Sam Querrey nearly made it eight American men into the second round, serving for the match in the third set. But he succumbed to 13th-seeded Russian Andrey Rublev 6-7 (5), 6-7 (4), 7-5, 6-4, 6-3. It’s still the best first-round showing for U.S. men since nine advanced in 1996.

The second round begins Wednesday, highlighted by Serena Williams and Rafael Nadal.

MORE: Halep, Comaneci and the genesis of a Romanian friendship

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U.S. men off to best French Open start in 24 years

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The last time U.S. men started this well at the French Open, Sebastian Korda wasn’t alive and his dad had yet to win a Grand Slam singles title.

Eight American men are into the second round at Roland Garros, the largest contingent in the last 64 since 1996. It could have been nine, had Sam Querrey served out the match in the third set against 13th seed Andrey Rublev of Russia.

Still, the U.S. has more men in the second round than any other nation. Astonishing, given U.S. men went a collective 1-9 at the 2019 French Open.

Back in 1996, nine American men won first-round matches. That group included Pete SamprasAndre AgassiJim Courier and Michael Chang (in Sampras’ deepest run in Paris, to the semifinals).

Clay has long been kryptonite for this generation of Americans — the last U.S. man to make a Roland Garros quarterfinal was Agassi in 2003.

FRENCH OPEN DRAWS: Men | Women | TV Schedule

This group includes veterans like Jack Sock, who swept countryman Reilly Opelka 6-4, 6-4, 6-3 on Monday. Sock, 28, was once ranked eighth in the world.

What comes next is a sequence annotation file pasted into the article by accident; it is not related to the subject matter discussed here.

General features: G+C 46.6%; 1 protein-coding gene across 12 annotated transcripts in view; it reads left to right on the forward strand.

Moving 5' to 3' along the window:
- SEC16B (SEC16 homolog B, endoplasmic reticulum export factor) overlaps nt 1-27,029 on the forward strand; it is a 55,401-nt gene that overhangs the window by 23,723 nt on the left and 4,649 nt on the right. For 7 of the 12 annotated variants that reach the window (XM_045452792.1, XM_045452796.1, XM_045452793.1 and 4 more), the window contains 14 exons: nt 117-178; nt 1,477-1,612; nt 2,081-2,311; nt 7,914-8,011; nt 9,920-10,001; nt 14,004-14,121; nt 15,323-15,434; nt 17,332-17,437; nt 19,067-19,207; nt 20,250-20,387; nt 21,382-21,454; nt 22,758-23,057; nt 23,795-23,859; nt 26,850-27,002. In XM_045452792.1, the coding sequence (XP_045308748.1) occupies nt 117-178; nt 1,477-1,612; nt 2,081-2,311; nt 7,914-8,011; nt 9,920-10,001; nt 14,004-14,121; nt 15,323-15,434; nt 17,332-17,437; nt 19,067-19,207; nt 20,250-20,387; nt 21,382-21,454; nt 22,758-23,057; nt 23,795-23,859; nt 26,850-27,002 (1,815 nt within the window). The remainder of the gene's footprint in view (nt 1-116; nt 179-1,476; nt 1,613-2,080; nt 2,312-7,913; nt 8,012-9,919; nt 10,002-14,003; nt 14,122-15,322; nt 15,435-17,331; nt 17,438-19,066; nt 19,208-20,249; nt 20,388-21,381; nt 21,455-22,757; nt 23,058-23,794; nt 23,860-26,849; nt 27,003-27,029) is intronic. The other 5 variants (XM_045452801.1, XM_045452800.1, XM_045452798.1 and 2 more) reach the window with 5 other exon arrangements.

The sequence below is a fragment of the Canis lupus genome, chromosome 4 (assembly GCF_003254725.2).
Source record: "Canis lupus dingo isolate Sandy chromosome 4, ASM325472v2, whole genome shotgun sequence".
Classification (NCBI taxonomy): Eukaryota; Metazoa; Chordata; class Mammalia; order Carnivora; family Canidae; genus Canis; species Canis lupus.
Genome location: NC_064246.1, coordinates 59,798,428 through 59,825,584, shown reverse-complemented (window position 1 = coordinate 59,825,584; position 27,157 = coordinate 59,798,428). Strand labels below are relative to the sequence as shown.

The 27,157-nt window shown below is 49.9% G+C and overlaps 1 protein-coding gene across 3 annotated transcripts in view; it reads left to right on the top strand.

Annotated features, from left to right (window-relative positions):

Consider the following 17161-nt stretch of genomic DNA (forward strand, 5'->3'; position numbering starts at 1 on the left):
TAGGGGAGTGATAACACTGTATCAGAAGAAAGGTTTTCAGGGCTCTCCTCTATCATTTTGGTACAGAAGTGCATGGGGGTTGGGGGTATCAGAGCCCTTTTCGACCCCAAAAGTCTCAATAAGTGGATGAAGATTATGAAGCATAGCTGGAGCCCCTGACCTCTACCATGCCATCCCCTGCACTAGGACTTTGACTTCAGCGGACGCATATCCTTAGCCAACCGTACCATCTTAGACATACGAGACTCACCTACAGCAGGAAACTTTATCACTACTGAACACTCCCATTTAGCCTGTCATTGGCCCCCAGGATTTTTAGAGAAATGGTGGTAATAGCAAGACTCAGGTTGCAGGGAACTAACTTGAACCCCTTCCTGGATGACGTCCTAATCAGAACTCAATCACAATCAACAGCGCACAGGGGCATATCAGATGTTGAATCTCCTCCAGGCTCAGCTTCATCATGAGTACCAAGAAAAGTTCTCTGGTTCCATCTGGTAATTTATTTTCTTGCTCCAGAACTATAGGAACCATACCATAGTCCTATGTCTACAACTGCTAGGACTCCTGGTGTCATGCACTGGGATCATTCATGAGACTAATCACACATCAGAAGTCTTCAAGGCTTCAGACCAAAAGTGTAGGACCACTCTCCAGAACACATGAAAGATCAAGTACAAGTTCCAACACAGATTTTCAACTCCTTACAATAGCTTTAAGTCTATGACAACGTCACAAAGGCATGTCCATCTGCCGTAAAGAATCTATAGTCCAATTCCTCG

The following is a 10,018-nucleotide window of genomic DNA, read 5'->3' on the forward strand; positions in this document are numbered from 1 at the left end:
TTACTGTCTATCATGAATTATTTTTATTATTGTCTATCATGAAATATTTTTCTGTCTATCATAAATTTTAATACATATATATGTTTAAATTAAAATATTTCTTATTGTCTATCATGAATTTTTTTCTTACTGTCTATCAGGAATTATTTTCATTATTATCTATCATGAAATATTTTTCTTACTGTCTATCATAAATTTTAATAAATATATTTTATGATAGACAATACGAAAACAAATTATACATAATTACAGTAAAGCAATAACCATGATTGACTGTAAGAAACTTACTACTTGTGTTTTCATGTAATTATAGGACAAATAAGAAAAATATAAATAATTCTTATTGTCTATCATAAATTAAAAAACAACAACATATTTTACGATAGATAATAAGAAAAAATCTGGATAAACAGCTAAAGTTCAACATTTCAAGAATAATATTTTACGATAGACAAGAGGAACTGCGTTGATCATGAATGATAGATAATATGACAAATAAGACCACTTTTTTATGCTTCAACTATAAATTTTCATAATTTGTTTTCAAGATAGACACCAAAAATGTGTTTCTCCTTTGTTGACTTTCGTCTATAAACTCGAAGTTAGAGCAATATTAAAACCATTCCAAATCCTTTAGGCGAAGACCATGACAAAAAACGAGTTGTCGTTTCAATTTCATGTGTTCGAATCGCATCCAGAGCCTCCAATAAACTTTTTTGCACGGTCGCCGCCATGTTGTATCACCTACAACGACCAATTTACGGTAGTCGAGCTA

He then dropped out of the rankings entirely, missing time due to injury and going 10 months between tour-level match wins. He’s now at No. 310 and preparing to play No. 3 Dominic Thiem in the second round.

“A pretty horrific two years in a row,” Sock said. “I’m not opposed to silencing some haters after the last couple years I’ve gone through. I’ve read and seen enough of it, heard enough of it. I’m kind of ready to reestablish myself out there, let people know that I’m back.”

Then there’s 35-year-old John Isner, the big server who swept a French wild card in round one. Isner, the highest seeded U.S. man at No. 21, has posted some decent Roland Garros results, reaching the fourth round three times.

There are new faces, too. Taylor Fritz is seeded 27, aged 22 and in an open section of the draw to make his first Grand Slam fourth round.

On Sunday, 20-year-old Korda became the youngest U.S. man to win a French Open main-draw match since an 18-year-old Andy Roddick beat Chang in 2001.

He is the son of 1998 Australian Open champion Petr Korda and brother of the world’s second- and 22nd-ranked female golfers (Nelly and Jessica).

So far, Sebastian’s biggest feats: winning the 2018 Australian Open junior title and, in his only golf tournament, beating both of his sisters when he was 11. It was around that age that he gave up ice hockey and focused solely on tennis.

Korda was hooked after watching a Czech whom his dad coached, Radek Stepanek, at the U.S. Open in 2009.

“He played Djokovic on [Arthur] Ashe [Stadium] like at 10:30 at night,” Korda, nicknamed Sebi, said on Tennis Channel. “Completely packed. I thought it was the coolest thing ever. I went home, and I was like, this is exactly what I want to do.”

An American man is already guaranteed to make the third round in Paris. Korda faces Isner on Thursday.

“I grew up on the clay,” Korda said, “so I know how to play on it a little bit.”